Betsy Ross, a skilled seamstress and upholsterer, is widely credited with making the first American flag. While historical evidence supporting her role is not definitive, the story of Betsy Ross and the flag has become an enduring part of American folklore.
According to the legend, in June 1776, Betsy Ross was summoned to a meeting with George Washington, Robert Morris, and George Clymer at her upholstery shop in Philadelphia. The three men, members of a Continental Congress committee, presented Betsy with a rough sketch of a new flag design, featuring 13 stars and stripes representing the 13 colonies.
Betsy, known for her needlework skills and attention to detail, suggested some changes to the design. She proposed using five-pointed stars instead of six-pointed stars, as she found them easier to cut and sew. Additionally, she suggested arranging the stars in a circle, symbolizing unity among the colonies.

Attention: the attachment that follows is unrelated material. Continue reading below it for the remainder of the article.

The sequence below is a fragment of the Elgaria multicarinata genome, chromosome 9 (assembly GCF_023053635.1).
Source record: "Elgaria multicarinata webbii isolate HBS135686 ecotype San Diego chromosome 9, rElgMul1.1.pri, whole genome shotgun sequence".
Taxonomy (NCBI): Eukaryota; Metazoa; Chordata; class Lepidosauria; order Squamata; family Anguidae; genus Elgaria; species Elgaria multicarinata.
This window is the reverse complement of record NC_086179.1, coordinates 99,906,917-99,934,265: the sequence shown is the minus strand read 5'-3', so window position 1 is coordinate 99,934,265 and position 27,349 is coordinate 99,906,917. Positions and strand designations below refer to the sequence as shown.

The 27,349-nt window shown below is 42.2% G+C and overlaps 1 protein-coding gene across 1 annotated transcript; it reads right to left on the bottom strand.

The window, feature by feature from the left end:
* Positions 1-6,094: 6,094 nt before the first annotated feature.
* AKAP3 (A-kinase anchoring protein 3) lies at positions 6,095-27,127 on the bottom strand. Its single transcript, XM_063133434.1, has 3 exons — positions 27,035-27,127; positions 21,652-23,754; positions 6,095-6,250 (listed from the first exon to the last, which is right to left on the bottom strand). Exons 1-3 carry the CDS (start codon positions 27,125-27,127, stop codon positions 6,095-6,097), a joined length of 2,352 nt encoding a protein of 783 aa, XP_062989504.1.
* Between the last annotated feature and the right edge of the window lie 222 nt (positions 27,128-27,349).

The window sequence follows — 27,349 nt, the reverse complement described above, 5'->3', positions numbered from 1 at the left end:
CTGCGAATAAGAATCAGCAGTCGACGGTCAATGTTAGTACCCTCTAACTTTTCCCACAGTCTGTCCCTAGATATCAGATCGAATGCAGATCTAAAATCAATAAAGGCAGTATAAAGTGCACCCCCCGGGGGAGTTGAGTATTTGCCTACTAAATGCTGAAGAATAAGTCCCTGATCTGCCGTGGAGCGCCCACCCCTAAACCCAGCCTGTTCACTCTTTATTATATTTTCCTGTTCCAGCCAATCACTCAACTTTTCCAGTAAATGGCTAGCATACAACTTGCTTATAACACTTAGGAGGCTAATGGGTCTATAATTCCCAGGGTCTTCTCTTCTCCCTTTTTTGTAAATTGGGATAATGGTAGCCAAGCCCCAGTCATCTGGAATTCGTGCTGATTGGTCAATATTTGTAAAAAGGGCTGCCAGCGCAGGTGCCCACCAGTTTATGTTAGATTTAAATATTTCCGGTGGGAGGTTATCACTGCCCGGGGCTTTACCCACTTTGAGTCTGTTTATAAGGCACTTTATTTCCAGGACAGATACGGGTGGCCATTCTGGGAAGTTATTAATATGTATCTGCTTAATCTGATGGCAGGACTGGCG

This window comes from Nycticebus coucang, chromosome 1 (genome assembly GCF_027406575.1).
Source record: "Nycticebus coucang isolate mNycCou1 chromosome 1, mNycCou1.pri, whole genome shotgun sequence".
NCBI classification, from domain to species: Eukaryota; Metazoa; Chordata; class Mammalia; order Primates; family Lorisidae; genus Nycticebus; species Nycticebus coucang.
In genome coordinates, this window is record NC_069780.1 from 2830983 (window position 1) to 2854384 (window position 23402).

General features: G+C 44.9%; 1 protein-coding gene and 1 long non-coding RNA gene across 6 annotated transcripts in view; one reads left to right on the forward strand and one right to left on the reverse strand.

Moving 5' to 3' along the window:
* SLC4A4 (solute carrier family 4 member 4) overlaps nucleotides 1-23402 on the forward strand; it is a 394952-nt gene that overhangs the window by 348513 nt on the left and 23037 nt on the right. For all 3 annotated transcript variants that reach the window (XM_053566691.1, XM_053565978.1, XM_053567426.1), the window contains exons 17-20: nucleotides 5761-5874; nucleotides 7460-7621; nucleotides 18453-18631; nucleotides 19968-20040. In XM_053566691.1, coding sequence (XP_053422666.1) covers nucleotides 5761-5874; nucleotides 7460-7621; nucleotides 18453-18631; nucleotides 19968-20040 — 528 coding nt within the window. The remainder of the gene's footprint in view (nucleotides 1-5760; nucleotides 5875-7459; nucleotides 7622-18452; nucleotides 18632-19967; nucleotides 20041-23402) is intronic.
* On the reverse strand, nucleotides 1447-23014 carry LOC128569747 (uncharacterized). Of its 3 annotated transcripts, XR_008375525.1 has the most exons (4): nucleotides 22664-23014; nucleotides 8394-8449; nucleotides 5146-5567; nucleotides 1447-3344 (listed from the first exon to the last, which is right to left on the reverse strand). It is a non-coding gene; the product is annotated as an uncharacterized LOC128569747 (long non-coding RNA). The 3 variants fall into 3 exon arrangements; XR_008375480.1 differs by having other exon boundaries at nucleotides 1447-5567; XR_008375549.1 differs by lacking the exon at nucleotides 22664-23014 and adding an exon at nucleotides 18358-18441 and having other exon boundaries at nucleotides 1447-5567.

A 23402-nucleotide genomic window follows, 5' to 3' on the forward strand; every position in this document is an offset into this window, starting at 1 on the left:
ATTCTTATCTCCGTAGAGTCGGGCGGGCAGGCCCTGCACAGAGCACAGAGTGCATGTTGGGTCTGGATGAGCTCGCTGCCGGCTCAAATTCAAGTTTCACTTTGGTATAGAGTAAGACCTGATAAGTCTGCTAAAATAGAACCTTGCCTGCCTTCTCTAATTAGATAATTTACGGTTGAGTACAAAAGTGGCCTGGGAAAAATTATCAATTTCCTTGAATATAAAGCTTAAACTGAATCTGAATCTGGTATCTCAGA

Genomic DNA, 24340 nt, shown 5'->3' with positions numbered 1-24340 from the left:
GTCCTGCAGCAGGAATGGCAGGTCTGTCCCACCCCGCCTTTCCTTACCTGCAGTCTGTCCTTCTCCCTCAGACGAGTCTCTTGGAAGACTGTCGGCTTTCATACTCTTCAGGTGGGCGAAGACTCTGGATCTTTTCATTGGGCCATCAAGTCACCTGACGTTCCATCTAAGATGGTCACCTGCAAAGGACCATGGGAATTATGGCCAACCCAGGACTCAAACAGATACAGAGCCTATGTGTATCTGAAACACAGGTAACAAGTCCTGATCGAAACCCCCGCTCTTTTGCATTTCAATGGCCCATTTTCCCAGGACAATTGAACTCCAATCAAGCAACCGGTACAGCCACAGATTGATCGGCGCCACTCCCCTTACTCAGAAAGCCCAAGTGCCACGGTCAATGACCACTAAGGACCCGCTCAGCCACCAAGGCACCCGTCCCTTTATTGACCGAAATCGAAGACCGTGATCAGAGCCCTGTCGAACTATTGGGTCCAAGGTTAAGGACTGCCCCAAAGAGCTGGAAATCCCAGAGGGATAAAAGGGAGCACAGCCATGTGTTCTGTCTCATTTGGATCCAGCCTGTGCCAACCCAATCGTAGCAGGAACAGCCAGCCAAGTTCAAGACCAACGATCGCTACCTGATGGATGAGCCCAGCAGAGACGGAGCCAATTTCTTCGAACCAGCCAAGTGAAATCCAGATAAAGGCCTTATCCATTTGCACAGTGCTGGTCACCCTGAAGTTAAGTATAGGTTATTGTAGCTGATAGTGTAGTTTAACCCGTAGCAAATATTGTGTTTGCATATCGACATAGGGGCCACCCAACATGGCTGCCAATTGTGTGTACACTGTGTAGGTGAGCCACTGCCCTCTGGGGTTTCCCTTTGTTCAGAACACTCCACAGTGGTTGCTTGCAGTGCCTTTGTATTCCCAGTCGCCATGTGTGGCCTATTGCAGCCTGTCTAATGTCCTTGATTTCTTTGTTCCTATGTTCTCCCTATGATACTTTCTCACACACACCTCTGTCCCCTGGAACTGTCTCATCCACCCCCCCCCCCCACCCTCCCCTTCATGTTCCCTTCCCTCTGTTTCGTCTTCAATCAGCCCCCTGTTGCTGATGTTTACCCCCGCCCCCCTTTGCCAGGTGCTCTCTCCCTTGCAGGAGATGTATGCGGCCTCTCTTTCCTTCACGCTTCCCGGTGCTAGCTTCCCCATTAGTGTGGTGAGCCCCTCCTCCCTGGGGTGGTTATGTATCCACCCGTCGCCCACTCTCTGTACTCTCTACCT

The committee members were impressed with Betsy’s suggestions and agreed to her modifications. Betsy then set about sewing the flag, using her own fabric and thread. The completed flag was presented to the Continental Congress, which officially adopted it as the national flag on June 14, 1777.
While the story of Betsy Ross and the flag has been romanticized over time, it remains a cherished part of American history. It embodies the spirit of patriotism, craftsmanship, and the contributions of ordinary citizens in shaping the nation’s identity.
The Betsy Ross House, located in Philadelphia, is now a museum dedicated to preserving her legacy and the history of the American flag. Visitors can learn about Betsy’s life, see exhibits on the evolution of the flag, and even try their hand at sewing a star.